Ward is an outstanding journalist and tell things like they are, not like you may want to hear them.
Dianne Bady with the Ohio Valley Environmental Coalition was asking O’Brien about whether the pillars holding up the roof in underground mines beneath the impoundment basin were strong enough — or whether they might crumble and damage the basin.This is just one more example of how the agencies that are supposed to regulate industry end up regulating the public perception of the industry instead. It is not always easy because everyone want to make sure that they get heard and so tend to speak louder. Ward notes:
“You need to get your facts right,” O’Brien told Bady, shaking his head at her.
I was kind of surprised by O’Brien’s response, so I asked him: Are the pillars strong enough? What’s been done to test them? How are they being monitored?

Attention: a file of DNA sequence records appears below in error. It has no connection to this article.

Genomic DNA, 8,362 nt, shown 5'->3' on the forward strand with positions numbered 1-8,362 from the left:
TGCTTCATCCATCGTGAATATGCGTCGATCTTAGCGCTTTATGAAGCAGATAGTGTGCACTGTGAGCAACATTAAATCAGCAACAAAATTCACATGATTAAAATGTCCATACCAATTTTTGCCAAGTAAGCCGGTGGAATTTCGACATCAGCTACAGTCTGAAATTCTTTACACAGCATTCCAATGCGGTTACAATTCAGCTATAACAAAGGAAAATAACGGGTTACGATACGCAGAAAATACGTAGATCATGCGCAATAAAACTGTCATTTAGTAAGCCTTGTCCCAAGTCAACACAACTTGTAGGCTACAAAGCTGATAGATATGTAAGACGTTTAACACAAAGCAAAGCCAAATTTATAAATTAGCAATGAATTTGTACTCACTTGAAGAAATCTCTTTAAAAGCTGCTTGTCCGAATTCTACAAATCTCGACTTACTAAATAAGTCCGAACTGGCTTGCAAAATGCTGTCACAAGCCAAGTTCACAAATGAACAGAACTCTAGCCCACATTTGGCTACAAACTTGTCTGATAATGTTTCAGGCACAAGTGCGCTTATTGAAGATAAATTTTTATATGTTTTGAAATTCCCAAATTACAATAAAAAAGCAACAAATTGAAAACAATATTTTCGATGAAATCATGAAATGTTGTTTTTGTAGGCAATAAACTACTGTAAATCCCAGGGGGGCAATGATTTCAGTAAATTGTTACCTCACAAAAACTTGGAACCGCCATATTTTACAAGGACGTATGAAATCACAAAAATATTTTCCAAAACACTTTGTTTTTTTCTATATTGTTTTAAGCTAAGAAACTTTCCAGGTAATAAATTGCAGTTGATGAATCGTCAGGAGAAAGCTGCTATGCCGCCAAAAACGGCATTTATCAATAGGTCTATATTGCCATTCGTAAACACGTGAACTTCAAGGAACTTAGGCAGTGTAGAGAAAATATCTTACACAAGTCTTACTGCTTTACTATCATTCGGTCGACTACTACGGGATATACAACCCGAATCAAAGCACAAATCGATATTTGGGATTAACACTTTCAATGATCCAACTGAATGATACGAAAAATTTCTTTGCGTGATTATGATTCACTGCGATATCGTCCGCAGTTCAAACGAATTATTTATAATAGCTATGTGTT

Turns out that O’Brien, who works in WVDEP’s Office of Explosives and Blasting, was the one who didn’t have his facts right. He didn’t know the answers to my questions, even though he’d just chastised a citizen and environmental activist for asking those same questions.
Public hearings are a challenge, especially on issues that appear as divisive as mountaintop removal and when both sides are often gearing up to use the hearing more to get their message out to a larger media audience and less to actually provide meaningful input on the permit decision at hand.You might ask what this has to do with California? Just follow any of the meetings, hearing on CA Water and you get the same effects. In both cases, we need more citizen involvement, let's call it grassroots democracy, not less.